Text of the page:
SM: I'll check out the 1993 Seavey Cabernet (Napa Valley), assuming we get it here on the east coast, and toast you at dinner tonight. Does it come in the gallon jug?

ET (again, that's divine me): Seavey in a gallon jug? Que horror!

SM: Oh. I guess it was too much to hope to get the Seavey in one of those refrigerator cartons with the little plastic straws. So convenient.

…making me go Aaaackkkk and run away from the computer, pour myself another glass of Antico, and return to berate the boor….who's now winking from the computer screen with

SM: Am drinking a Canterbury cabernet--I think the vintage is 2006.

ET (Sigh. Are you making fun of WinePoetics, she thinks as she types out): Does that mean you can taste the socks?

SM: I think it was stomped by people yet unborn.

ET clamps down on her words by sipping the yummy Antico while noticing the subject header of SM's last point to be "more than you want to know."

But the sadist isn't done. SM invades the screen again with: "The socks of the people who stomped the grapes, or the sock I'm drinking it out of?"

ET tries to take the high road; looking at her glass, she types back, "The next post shall feature a wine even you can afford."

Obviously drunk by now on socks and Canterbury, SM cheerfully replies, "Will it be in one of those little bottles, like you get on airplanes, that are labeled 'Pasteurized wine-like product'?"


All of which is to say, in order to remain on the high road, I end this post (hurriedly) in order to exit the Internet. Dear Sandy McIntosh, as Mr. Mystery Poet put it:

What's the excuse for this vanishing
language? I need a different way to put myself
to sleep.

posted by EILEEN | 4:52 PM

Thursday, January 30, 2003  


WinePoetics recently received e-mails from new poets -- actually, both are seasoned poets but are new to WinePoetics): Leza Lowitz (Yoga Poems, Stone Bridge Press, and Sandy McIntosh (Between Earth and Sky, Marsh Hawk Press, I was pleased as punch, I mean, sangria. Both wrote to share their "wine poems"! Tat-ta-ta-dah: This is WinePoetics! Poets -- send me your inebriated poems!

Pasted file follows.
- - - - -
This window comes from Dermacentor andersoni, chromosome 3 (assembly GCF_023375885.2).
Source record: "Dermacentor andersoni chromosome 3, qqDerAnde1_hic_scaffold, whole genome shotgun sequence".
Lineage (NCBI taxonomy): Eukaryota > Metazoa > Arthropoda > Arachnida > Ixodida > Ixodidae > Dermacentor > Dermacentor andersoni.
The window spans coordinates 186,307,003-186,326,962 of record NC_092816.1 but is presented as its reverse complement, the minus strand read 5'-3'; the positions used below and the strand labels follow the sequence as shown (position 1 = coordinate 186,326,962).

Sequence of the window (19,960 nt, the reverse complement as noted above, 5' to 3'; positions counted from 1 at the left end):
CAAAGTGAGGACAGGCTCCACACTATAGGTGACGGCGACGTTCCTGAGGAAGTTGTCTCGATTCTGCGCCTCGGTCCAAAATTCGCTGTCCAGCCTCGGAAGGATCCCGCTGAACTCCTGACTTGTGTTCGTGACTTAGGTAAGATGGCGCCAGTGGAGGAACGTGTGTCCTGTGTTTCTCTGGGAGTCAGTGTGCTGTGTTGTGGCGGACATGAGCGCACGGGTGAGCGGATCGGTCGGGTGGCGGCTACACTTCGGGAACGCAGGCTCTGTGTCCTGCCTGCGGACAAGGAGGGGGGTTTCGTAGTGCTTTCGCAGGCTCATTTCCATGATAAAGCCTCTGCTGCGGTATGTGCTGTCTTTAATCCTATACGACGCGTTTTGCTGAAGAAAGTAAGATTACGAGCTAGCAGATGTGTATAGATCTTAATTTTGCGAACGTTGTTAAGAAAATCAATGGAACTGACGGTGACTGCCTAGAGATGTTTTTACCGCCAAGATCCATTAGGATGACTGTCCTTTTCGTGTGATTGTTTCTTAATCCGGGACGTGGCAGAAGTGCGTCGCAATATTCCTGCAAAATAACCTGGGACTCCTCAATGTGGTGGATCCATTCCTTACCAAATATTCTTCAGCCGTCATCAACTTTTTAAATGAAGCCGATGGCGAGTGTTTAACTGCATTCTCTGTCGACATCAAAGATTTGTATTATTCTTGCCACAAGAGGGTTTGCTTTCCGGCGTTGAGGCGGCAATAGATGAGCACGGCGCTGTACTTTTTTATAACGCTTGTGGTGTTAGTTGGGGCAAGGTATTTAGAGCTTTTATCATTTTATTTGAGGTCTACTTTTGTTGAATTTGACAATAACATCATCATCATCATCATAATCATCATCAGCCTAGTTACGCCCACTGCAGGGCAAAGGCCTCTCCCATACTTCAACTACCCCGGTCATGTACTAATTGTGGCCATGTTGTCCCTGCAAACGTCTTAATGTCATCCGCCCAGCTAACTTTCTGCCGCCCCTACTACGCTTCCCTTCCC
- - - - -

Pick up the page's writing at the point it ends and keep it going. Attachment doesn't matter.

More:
I'm also pleased to hear from Leza given word of Judd's Hill Winery & Vineyard's Fourth Annual Poetry Contest. The theme is, naturally, "Wines & Vines"! Deadline: February 28, 2003. Send submissions to Judd's Hill, P.O. Box 415, St. Helena, CA 94574, or Check out this prize (yes, I've tasted their wine and it's yummy-licious):

A handpainted, gold-etched, 3-liter bottle of Judd's Hill Cabernet Sauvignon, publication in Coracle, and a feature in the Judd's Hill Newsletter and website.

And I also know Coracle to be a pretty nifty journal in which to be published (go Jane Hall, marvelous editor you!)

So, what does the Judd's Hill contest have to do with Leza (and did I tell you that Yoga Poems received a PEN/Oakland Josephine Miles Literary Award?). Well, she was last year's winner of Judd's Hill's contest with this poem:

What The Vine Raises

What runs in the red river
is the heart's deepest truth
always flowing inside.
If you can mine its depths
you'll know what the vine raises,
that things grow even in the dark of night,
lit by the moon.
The wine has lit up our faces,
turning them the same color,
the quicks of our fingers are red.
When the magic is on your tongue
even the glasses lean towards laughter
and the harvest is never-ending
when you're drunk on the world.